Can You Buy Dog Food with Food Stamps?

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Wondering what you can or can’t buy with food stamps?

Is dog food among the eligible items to buy with SNAP?

Well, let’s find out. 

Can you Buy Dog Food with an EBT Card?

No. You cannot use food stamps to buy dog food because it’s considered a non-food item since it’s not for human consumption. However, you can use an EBT card to purchase eligible food products like meat, fruits, and vegetables, all of which you can use to prepare homemade dog food.

Eligible food items that you can buy with an EBT card:

  • Fruits and vegetables
  • Bread and cereals
  • Meat, fish, and poultry
  • Dairy products

Illegible food item

  • Foods to be eaten in the stores
  • Vitamins
  • Hot foods

Petition calls for food stamps to pay for pet food

A petition dubbed ‘’Don’t let Pets Starve-Include Pet Food in SNAP benefits” was started on a social network petition site Care2  by Edward B Johnston Jr, a 58-year-old pet owner. The petition was to request the United States Department for Agriculture(USDA) to buy food for his dog using food stamps.

Can you buy frozen meals with SNAP?

Yes, frozen meals like frozen entrees, frozen dinners, and uncooked pizzas are among the legible food items you can buy using SNAP.  You can buy them from grocery stores or gas stations. However, you can’t buy hot, cooked food such as roasted chicken.

Can you buy rotisserie chicken with snap?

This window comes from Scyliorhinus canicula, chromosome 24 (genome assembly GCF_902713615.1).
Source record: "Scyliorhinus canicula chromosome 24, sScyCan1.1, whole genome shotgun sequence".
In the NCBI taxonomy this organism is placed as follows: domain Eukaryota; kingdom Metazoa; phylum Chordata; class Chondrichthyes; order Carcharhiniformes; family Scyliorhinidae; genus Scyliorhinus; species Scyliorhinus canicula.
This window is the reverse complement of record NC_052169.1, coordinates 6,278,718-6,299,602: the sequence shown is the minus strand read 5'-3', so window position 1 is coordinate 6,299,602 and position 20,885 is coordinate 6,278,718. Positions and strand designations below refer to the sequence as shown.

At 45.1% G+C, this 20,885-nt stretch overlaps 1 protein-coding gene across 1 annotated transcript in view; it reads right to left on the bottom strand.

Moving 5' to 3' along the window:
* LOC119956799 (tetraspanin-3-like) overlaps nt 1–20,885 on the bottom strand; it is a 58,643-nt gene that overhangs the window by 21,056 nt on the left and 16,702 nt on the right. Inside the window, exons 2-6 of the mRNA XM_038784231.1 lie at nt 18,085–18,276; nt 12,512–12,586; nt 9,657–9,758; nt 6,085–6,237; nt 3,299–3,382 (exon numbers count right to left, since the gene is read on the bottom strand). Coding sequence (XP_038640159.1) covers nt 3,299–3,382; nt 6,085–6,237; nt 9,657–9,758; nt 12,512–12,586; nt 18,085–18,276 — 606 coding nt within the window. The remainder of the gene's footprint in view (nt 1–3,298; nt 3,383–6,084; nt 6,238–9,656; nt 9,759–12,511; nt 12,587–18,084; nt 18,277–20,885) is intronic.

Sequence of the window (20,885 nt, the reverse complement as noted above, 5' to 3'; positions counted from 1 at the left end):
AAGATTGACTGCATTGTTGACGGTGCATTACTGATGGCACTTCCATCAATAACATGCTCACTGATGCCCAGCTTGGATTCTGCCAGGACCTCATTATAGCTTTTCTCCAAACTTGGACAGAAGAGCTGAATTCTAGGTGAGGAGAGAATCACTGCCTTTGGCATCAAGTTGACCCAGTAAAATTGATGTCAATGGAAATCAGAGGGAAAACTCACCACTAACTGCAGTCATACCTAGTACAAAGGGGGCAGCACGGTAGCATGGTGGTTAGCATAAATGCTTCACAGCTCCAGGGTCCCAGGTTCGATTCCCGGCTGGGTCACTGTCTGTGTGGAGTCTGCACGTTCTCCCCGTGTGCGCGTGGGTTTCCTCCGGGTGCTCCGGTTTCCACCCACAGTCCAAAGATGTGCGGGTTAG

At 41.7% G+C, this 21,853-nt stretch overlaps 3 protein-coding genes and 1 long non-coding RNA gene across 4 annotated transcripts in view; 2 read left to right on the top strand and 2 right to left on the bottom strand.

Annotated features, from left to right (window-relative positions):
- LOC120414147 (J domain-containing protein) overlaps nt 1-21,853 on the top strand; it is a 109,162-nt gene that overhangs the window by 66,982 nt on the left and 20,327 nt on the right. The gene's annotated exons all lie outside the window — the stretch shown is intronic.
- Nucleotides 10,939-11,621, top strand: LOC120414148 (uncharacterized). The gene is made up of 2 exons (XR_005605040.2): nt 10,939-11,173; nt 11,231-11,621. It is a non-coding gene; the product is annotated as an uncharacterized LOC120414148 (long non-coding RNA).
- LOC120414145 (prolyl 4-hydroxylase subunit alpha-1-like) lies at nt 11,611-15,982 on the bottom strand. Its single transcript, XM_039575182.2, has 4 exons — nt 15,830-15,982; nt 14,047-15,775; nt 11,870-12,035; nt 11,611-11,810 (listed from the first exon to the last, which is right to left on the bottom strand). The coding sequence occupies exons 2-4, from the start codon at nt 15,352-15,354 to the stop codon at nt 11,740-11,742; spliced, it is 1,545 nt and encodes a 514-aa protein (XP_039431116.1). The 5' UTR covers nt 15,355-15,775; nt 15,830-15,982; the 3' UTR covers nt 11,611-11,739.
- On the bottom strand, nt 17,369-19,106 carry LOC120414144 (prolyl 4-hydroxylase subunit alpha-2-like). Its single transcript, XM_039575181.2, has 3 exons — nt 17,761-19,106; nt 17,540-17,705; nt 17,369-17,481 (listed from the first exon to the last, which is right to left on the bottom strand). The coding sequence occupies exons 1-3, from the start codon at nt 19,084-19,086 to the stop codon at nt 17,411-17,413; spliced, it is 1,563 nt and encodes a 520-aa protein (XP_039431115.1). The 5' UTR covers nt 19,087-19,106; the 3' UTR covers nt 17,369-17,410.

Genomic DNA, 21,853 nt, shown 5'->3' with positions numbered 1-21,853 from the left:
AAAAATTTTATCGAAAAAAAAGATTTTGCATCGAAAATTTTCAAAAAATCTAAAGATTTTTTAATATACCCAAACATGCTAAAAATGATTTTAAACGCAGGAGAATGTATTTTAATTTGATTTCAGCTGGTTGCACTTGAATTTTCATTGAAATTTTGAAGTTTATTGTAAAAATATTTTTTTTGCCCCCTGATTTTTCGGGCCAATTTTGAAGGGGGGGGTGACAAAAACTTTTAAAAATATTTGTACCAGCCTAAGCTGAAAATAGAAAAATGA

Unfortunately no. Food stamps cannot be used to purchase hot foods or home items. As such, food stamp recipients will be unable to purchase rotisserie chicken because the program limits expenditure on hot foods and non-food goods such as cleaning products, vitamin supplements, cigarettes, and alcoholic beverages, among others.

Conclusion  

You can’t use food stamps to buy pet food, but you can buy legible food items and prepare homemade food.

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Sarah Brady

Sarah Brady is an animal lover and the proud dog-mom of a Golden Retriever named Brody and an Italian Greyhound named Jessup. Unfortunately, Jessup developed serious allergies to many different types of dog foods and ingredients when she was just a puppy. Meanwhile, Brody could eat seemingly anything and carry on as healthy as could be. Sarah spent hours of time researching and testing different foods and brands before finding something that worked for little Jessup. She wants Dog Food Care to simplify this experience for future dog-parents who face food allergy or tolerance issues of their own.